BP CEO Bernard Looney has resigned. On Tuesday afternoon, the Financial Times reported that his departure was the result of his failure to disclose the “extent” of his “past personal relationships with colleagues,” per BP. “He did not provide details of all relationships and accepts he was obligated to make more complete disclosure,” the company said, noting that that it was conducting an ongoing investigation into his conduct following multiple “allegations.” Looney, 53, who has worked at BP since 1991, was brought on as CEO in 2020 as a fresh face to pivot the company formerly known as British Petroleum toward the future. He made $12 million last year, which is more than double what he took home in 2021.
Details about Looney’s departure are still scant. But in a less than auspicious coincidence, the news came on the same day that International Energy Agency head Fatih Birol announced that, for the first time ever, the agency projects peak demand for coal, oil, and gas to arrive before the end of this decade. He called it the “beginning of the end of the fossil fuel era.” In 2018, two years before Looney took office, fossil fuel pollution was found to be responsible for one in five deaths worldwide.
Under Looney’s watch—during which time there has been a drumbeat of catastrophic, climate change–fueled storms, floods, and heat waves—BP first made and then broke its much-hyped plans to scale back oil and gas production and double down on lower-carbon ventures like electric vehicle transport, wind, and solar. Like its competitors, the company saw record profits from oil and gas extraction in 2022. That made it less attractive to spend big on less profitable low-carbon businesses.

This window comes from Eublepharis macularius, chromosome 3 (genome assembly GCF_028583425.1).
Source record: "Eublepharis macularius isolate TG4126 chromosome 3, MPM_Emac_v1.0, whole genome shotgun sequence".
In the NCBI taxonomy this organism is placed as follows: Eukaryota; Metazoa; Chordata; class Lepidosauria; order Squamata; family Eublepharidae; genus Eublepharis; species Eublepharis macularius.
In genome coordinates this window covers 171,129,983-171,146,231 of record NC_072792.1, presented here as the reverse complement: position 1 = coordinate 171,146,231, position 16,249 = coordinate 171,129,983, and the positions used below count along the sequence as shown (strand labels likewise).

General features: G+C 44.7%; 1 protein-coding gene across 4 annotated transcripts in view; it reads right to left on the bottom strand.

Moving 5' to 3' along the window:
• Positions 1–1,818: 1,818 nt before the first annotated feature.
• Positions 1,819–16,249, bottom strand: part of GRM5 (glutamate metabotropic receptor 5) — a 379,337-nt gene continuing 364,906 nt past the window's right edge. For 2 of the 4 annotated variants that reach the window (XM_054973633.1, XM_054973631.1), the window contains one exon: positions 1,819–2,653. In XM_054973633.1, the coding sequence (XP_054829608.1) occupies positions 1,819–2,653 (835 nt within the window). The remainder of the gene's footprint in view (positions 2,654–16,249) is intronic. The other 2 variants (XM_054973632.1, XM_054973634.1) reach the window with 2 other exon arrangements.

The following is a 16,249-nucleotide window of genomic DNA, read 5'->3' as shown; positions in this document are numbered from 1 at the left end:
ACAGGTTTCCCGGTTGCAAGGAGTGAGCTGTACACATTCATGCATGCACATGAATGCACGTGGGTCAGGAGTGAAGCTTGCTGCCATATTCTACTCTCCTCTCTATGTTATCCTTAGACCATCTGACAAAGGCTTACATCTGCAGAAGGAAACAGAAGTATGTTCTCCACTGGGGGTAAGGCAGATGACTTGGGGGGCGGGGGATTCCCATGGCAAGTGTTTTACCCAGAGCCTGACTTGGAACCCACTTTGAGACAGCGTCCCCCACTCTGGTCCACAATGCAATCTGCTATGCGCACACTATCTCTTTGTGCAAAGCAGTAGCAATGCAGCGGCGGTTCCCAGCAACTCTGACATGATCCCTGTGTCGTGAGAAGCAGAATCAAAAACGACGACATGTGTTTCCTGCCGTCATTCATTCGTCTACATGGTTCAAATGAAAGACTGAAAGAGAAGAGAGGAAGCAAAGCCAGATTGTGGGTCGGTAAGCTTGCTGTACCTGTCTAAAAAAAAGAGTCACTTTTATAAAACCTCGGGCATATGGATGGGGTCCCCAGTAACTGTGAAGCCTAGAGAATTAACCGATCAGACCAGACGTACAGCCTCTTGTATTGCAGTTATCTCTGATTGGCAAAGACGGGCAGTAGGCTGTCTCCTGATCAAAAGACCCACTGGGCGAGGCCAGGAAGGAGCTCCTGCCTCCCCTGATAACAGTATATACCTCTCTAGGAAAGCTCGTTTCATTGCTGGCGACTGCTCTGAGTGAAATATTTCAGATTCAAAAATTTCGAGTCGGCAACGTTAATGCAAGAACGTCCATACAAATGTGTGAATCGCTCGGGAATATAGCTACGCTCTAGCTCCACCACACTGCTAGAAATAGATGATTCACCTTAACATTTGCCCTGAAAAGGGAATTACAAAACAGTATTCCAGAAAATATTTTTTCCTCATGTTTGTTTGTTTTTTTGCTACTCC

Earlier this year, BP, which has been linked to the 1953 coup against Iranian Prime Minister Mohammed Mossadegh, announced that it would look to cut fossil fuel production by 25 percent against 2019 levels by 2030—not by 40 percent as it had pledged earlier. BP’s spending on low-carbon ventures, it should be said, has always been small. The U.K.-based think tank Common Wealth found that, in 2022, BP spent 14 times as much on shareholder payouts (including both dividends and share buybacks) as it did on “low carbon” ventures.
BP is not Beyond Petroleum, as it once tried to brand itself. It is decidedly, though, Beyond Looney.